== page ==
Ducks Unlimited and the U.S. Fish and Wildlife Service (USFWS) are currently in the midst of a major project that will restore or enhance about 739 acres of habitat at Colusa National Wildlife Refuge (NWR), which consists of about 5,077 acres and is located in California’s Sacramento Valley. The refuge provides vitally important habitat for Pacific Flyway waterfowl and supports more than 234,000 ducks and 133,000 geese during the winter—among the highest by any of the Sacramento Valley’s public wetland areas.
During 2013 and 2014, DU and USFWS completed the first two phases of work of the project, restoring lands to a mix of seasonal and semi-permanent wetlands and native uplands, with the final phase of restoration scheduled to take place during summer 2015. One of the areas, Tract 19, previously consisted of nearly 71 acres of wetlands divided into three small narrow units. To produce a large high-quality wetland habitat, the levees were removed, the area was recontoured and the small units were incorporated into Tract 27, which will be managed to provide important habitat for numerous waterfowl, shorebirds, waterbirds, and a diversity of other wildlife, including several wetland-dependent special-status species. The restored lands will also provide new public hunting opportunities.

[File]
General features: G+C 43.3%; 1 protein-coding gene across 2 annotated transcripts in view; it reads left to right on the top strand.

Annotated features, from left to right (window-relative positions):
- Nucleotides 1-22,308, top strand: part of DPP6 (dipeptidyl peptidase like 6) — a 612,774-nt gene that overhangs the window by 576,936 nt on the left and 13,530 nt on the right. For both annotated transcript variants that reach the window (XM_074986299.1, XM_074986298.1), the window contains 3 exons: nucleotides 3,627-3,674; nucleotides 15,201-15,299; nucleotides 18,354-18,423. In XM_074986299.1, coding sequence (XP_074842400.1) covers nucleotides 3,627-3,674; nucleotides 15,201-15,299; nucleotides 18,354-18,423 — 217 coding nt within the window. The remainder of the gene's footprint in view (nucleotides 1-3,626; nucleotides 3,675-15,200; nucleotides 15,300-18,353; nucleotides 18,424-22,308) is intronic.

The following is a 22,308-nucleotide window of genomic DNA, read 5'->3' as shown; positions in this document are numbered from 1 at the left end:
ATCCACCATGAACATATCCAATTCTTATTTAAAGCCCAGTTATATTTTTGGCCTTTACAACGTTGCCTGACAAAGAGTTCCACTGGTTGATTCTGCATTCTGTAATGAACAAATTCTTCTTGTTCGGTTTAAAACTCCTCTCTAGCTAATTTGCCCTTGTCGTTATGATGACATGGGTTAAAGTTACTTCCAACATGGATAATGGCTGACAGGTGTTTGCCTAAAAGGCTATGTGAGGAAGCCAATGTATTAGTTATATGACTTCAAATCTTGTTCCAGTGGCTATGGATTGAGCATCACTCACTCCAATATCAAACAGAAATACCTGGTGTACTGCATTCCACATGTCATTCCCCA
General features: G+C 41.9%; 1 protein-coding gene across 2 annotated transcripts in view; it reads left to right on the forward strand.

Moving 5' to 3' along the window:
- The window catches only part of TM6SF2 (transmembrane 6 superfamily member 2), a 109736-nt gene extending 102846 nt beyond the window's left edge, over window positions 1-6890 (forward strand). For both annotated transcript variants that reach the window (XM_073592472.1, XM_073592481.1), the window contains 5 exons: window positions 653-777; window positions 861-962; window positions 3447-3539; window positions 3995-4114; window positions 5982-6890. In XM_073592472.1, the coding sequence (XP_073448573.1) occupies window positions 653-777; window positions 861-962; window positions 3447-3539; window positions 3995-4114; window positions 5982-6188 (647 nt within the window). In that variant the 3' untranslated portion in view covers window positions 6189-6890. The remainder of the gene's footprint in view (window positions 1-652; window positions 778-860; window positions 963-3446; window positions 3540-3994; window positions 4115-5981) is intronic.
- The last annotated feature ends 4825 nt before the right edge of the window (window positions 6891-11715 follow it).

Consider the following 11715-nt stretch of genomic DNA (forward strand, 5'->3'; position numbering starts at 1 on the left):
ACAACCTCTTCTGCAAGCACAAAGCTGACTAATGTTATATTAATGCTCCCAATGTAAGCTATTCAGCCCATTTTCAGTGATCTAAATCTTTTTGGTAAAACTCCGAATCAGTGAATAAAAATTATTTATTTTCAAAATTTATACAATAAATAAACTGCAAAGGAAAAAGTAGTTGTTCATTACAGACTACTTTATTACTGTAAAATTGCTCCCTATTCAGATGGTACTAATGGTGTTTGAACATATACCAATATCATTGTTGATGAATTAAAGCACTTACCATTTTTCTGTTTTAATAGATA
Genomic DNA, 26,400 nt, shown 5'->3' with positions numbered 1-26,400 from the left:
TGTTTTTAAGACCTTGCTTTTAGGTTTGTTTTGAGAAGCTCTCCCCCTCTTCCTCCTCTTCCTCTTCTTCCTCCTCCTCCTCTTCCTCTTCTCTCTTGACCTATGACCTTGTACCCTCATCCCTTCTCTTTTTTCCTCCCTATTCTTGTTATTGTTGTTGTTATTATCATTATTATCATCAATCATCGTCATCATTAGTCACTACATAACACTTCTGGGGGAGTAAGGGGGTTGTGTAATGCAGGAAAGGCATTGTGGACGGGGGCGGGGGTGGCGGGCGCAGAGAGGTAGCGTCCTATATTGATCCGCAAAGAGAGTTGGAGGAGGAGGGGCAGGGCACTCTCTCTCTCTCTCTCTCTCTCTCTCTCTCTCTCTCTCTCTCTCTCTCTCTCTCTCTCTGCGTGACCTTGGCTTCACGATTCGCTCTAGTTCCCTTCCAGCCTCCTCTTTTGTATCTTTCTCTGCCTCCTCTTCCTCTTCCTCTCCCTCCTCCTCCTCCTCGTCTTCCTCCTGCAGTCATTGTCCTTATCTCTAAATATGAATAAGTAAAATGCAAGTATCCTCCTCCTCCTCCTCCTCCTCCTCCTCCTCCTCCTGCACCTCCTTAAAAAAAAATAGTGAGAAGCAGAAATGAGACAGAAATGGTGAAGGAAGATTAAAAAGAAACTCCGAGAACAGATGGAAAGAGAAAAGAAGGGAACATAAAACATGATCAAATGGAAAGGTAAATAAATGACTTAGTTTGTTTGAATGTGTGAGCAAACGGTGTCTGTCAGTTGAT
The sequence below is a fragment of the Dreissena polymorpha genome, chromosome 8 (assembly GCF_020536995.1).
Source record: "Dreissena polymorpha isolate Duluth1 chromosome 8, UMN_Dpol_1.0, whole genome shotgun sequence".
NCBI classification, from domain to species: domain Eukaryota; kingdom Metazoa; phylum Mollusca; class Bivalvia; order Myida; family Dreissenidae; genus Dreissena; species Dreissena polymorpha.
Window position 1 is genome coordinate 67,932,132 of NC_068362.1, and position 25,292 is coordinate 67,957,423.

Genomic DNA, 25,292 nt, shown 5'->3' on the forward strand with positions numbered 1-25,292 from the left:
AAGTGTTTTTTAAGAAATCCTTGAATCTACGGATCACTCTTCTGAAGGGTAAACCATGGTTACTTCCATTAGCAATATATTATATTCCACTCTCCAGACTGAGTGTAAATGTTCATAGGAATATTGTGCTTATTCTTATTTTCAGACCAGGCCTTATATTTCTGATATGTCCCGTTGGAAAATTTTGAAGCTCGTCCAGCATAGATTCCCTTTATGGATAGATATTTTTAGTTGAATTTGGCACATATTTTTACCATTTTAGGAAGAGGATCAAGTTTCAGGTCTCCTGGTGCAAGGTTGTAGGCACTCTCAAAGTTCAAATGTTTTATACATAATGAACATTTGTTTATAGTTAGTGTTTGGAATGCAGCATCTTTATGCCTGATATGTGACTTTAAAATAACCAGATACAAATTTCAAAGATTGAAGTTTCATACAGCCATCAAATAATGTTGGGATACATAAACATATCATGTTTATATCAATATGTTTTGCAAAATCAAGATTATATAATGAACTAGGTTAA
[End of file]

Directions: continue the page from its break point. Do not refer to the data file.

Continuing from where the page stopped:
Pools 1, 2, and 4 are part of Colusa NWR’s very popular spaced pond public hunting area and previously did not have proper water distribution and limited water and vegetation management capabilities. During 2013 and 2014, DU improved these units by recontouring selected areas, constructing swales and potholes, removing and constructing interior and exterior levees, constructing new water delivery canals, and installing water control structures. The work improved water distribution and water use efficiency, increased the quality of wetland habitat for waterfowl and a diversity of other species, and improved public hunting opportunities in the area.